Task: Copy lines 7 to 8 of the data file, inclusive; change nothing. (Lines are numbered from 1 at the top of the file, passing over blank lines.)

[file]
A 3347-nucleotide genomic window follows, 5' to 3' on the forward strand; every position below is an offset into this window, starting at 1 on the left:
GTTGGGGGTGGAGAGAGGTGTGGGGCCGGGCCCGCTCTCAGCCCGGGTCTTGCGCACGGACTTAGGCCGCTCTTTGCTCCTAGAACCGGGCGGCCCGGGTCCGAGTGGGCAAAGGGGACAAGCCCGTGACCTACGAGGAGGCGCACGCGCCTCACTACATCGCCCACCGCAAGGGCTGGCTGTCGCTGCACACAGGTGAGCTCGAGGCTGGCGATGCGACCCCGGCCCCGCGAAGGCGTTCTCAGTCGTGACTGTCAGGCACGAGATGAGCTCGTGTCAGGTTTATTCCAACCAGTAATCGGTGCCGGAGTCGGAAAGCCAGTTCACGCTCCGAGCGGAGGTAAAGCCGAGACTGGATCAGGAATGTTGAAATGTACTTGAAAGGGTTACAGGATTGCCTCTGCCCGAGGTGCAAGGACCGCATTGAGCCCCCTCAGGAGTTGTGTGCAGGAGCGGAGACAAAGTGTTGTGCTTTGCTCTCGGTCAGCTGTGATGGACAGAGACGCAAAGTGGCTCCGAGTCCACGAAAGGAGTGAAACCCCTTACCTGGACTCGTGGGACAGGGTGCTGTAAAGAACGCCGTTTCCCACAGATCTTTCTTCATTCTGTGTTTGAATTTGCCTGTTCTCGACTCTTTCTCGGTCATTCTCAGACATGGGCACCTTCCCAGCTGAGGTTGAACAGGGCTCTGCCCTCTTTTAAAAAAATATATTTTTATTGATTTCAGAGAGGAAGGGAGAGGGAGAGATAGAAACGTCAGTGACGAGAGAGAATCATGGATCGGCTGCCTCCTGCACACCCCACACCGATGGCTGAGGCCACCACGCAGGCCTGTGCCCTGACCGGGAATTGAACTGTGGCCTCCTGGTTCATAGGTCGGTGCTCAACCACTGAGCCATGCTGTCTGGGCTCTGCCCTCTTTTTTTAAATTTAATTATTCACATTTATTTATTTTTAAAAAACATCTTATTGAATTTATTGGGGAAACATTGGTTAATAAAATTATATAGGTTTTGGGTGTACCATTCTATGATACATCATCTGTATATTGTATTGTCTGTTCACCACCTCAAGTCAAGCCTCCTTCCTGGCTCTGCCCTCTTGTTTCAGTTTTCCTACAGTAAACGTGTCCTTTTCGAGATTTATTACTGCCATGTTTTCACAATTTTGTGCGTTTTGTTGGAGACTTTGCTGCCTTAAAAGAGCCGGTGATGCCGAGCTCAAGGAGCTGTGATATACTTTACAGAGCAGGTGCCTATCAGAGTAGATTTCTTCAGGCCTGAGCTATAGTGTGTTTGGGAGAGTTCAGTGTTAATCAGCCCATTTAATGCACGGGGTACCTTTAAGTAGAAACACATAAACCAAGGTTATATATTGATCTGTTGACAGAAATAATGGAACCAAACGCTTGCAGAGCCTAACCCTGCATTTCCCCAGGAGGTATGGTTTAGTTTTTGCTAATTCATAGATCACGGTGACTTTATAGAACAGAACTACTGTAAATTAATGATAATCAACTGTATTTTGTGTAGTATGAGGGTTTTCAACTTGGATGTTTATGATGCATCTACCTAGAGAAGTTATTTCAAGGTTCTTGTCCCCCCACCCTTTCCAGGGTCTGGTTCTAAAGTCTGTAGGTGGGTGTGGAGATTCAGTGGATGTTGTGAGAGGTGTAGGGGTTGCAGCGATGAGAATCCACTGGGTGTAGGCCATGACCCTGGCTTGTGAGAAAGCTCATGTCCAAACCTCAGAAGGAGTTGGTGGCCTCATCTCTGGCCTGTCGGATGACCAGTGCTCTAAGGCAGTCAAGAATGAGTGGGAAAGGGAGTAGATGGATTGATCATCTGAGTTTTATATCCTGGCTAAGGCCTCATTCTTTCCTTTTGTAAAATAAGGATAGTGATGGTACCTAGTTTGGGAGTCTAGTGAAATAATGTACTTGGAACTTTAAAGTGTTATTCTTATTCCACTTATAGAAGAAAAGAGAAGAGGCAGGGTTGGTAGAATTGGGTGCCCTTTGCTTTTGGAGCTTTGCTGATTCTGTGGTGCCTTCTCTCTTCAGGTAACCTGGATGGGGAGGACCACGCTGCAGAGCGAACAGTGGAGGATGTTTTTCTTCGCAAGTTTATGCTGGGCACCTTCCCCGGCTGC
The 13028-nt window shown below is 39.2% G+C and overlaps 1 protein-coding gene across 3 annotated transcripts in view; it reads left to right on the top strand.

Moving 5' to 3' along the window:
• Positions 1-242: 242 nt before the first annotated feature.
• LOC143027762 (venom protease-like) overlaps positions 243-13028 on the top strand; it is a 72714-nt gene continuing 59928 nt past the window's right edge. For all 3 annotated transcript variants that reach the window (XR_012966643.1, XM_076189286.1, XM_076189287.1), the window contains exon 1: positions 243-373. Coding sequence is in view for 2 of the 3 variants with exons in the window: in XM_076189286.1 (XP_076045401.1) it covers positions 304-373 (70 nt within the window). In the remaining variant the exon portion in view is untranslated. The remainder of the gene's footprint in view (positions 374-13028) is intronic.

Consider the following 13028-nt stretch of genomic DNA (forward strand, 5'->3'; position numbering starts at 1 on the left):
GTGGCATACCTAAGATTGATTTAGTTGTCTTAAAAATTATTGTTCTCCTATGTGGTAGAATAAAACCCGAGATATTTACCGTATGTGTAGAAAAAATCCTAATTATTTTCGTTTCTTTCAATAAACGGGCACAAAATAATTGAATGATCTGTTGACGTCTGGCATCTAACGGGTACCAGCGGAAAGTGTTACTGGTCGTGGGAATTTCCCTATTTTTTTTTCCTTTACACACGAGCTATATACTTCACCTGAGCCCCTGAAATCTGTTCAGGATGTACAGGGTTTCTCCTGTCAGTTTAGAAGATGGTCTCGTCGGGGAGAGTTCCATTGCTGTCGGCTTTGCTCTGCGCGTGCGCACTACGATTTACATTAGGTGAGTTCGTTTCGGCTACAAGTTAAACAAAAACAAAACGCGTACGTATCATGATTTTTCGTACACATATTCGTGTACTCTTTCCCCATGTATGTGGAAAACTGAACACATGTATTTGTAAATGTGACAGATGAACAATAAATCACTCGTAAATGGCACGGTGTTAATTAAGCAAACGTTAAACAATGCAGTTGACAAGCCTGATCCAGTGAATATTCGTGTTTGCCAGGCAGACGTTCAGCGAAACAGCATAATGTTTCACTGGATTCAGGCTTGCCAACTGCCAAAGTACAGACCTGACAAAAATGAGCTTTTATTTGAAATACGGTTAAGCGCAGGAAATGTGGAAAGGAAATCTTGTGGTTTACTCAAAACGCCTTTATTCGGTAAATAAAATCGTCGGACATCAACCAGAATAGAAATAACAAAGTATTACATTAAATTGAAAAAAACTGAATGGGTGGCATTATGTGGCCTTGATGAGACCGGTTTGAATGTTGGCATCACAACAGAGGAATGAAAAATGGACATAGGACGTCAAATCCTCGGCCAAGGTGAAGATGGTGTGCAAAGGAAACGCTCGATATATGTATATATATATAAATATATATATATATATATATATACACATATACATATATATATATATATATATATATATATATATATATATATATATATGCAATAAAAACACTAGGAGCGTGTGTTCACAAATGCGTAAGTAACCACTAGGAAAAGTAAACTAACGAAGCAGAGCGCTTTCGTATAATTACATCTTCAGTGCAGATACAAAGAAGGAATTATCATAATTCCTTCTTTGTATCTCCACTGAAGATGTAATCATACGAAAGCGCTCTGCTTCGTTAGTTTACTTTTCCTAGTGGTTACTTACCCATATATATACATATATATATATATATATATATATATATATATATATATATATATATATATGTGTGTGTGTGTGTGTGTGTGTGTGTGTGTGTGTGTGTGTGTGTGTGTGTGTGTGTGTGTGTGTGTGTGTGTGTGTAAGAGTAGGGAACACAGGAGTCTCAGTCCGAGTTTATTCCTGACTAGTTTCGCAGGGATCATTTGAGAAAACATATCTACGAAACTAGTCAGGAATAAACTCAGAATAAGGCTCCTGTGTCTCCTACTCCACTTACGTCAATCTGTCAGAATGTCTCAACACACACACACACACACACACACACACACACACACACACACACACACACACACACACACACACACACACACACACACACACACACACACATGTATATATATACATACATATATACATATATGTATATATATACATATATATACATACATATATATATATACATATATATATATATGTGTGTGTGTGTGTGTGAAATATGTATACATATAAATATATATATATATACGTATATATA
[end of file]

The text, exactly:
Consider the following 13028-nt stretch of genomic DNA (forward strand, 5'->3'; position numbering starts at 1 on the left):
GTGGCATACCTAAGATTGATTTAGTTGTCTTAAAAATTATTGTTCTCCTATGTGGTAGAATAAAACCCGAGATATTTACCGTATGTGTAGAAAAAATCCTAATTATTTTCGTTTCTTTCAATAAACGGGCACAAAATAATTGAATGATCTGTTGACGTCTGGCATCTAACGGGTACCAGCGGAAAGTGTTACTGGTCGTGGGAATTTCCCTATTTTTTTTTCCTTTACACACGAGCTATATACTTCACCTGAGCCCCTGAAATCTGTTCAGGATGTACAGGGTTTCTCCTGTCAGTTTAGAAGATGGTCTCGTCGGGGAGAGTTCCATTGCTGTCGGCTTTGCTCTGCGCGTGCGCACTACGATTTACATTAGGTGAGTTCGTTTCGGCTACAAGTTAAACAAAAACAAAACGCGTACGTATCATGATTTTTCGTACACATATTCGTGTACTCTTTCCCCATGTATGTGGAAAACTGAACACATGTATTTGTAAATGTGACAGATGAACAATAAATCACTCGTAAATGGCACGGTGTTAATTAAGCAAACGTTAAACAATGCAGTTGACAAGCCTGATCCAGTGAATATTCGTGTTTGCCAGGCAGACGTTCAGCGAAACAGCATAATGTTTCACTGGATTCAGGCTTGCCAACTGCCAAAGTACAGACCTGACAAAAATGAGCTTTTATTTGAAATACGGTTAAGCGCAGGAAATGTGGAAAGGAAATCTTGTGGTTTACTCAAAACGCCTTTATTCGGTAAATAAAATCGTCGGACATCAACCAGAATAGAAATAACAAAGTATTACATTAAATTGAAAAAAACTGAATGGGTGGCATTATGTGGCCTTGATGAGACCGGTTTGAATGTTGGCATCACAACAGAGGAATGAAAAATGGACATAGGACGTCAAATCCTCGGCCAAGGTGAAGATGGTGTGCAAAGGAAACGCTCGATATATGTATATATATATAAATATATATATATATATATATATACACATATACATATATATATATATATATATATATATATATATATATATATATATATGCAATAAAAACACTAGGAGCGTGTGTTCACAAATGCGTAAGTAACCACTAGGAAAAGTAAACTAACGAAGCAGAGCGCTTTCGTATAATTACATCTTCAGTGCAGATACAAAGAAGGAATTATCATAATTCCTTCTTTGTATCTCCACTGAAGATGTAATCATACGAAAGCGCTCTGCTTCGTTAGTTTACTTTTCCTAGTGGTTACTTACCCATATATATACATATATATATATATATATATATATATATATATATATATATATATATATATGTGTGTGTGTGTGTGTGTGTGTGTGTGTGTGTGTGTGTGTGTGTGTGTGTGTGTGTGTGTGTGTGTGTGTGTGTGTAAGAGTAGGGAACACAGGAGTCTCAGTCCGAGTTTATTCCTGACTAGTTTCGCAGGGATCATTTGAGAAAACATATCTACGAAACTAGTCAGGAATAAACTCAGAATAAGGCTCCTGTGTCTCCTACTCCACTTACGTCAATCTGTCAGAATGTCTCAACACACACACACACACACACACACACACACACACACACACACACACACACACACACACACACACACACACACACACACACACACACACACATGTATATATATACATACATATATACATATATGTATATATATACATATATATACATACATATATATATATACATATATATATATATGTGTGTGTGTGTGTGTGAAATATGTATACATATAAATATATATATATATACGTATATATA